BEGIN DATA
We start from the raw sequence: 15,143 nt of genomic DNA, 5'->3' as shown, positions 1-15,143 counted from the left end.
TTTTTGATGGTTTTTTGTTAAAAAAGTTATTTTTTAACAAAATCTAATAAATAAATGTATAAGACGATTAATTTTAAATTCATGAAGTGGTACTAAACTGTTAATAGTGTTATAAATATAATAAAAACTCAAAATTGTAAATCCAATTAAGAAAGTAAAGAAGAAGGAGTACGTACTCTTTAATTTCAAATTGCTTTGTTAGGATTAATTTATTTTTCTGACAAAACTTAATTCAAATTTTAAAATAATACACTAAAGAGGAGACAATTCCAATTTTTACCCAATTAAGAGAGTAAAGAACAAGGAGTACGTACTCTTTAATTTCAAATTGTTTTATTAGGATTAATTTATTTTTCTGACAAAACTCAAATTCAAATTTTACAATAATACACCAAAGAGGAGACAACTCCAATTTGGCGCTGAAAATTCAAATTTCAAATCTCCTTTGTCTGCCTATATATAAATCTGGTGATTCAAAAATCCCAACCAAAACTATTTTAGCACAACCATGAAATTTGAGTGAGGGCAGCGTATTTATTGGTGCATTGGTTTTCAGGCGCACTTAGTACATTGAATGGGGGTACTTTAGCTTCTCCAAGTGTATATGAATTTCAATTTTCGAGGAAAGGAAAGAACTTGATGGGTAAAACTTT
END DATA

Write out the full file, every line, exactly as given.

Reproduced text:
We start from the raw sequence: 15,143 nt of genomic DNA, 5'->3' as shown, positions 1-15,143 counted from the left end.
TTTTTGATGGTTTTTTGTTAAAAAAGTTATTTTTTAACAAAATCTAATAAATAAATGTATAAGACGATTAATTTTAAATTCATGAAGTGGTACTAAACTGTTAATAGTGTTATAAATATAATAAAAACTCAAAATTGTAAATCCAATTAAGAAAGTAAAGAAGAAGGAGTACGTACTCTTTAATTTCAAATTGCTTTGTTAGGATTAATTTATTTTTCTGACAAAACTTAATTCAAATTTTAAAATAATACACTAAAGAGGAGACAATTCCAATTTTTACCCAATTAAGAGAGTAAAGAACAAGGAGTACGTACTCTTTAATTTCAAATTGTTTTATTAGGATTAATTTATTTTTCTGACAAAACTCAAATTCAAATTTTACAATAATACACCAAAGAGGAGACAACTCCAATTTGGCGCTGAAAATTCAAATTTCAAATCTCCTTTGTCTGCCTATATATAAATCTGGTGATTCAAAAATCCCAACCAAAACTATTTTAGCACAACCATGAAATTTGAGTGAGGGCAGCGTATTTATTGGTGCATTGGTTTTCAGGCGCACTTAGTACATTGAATGGGGGTACTTTAGCTTCTCCAAGTGTATATGAATTTCAATTTTCGAGGAAAGGAAAGAACTTGATGGGTAAAACTTT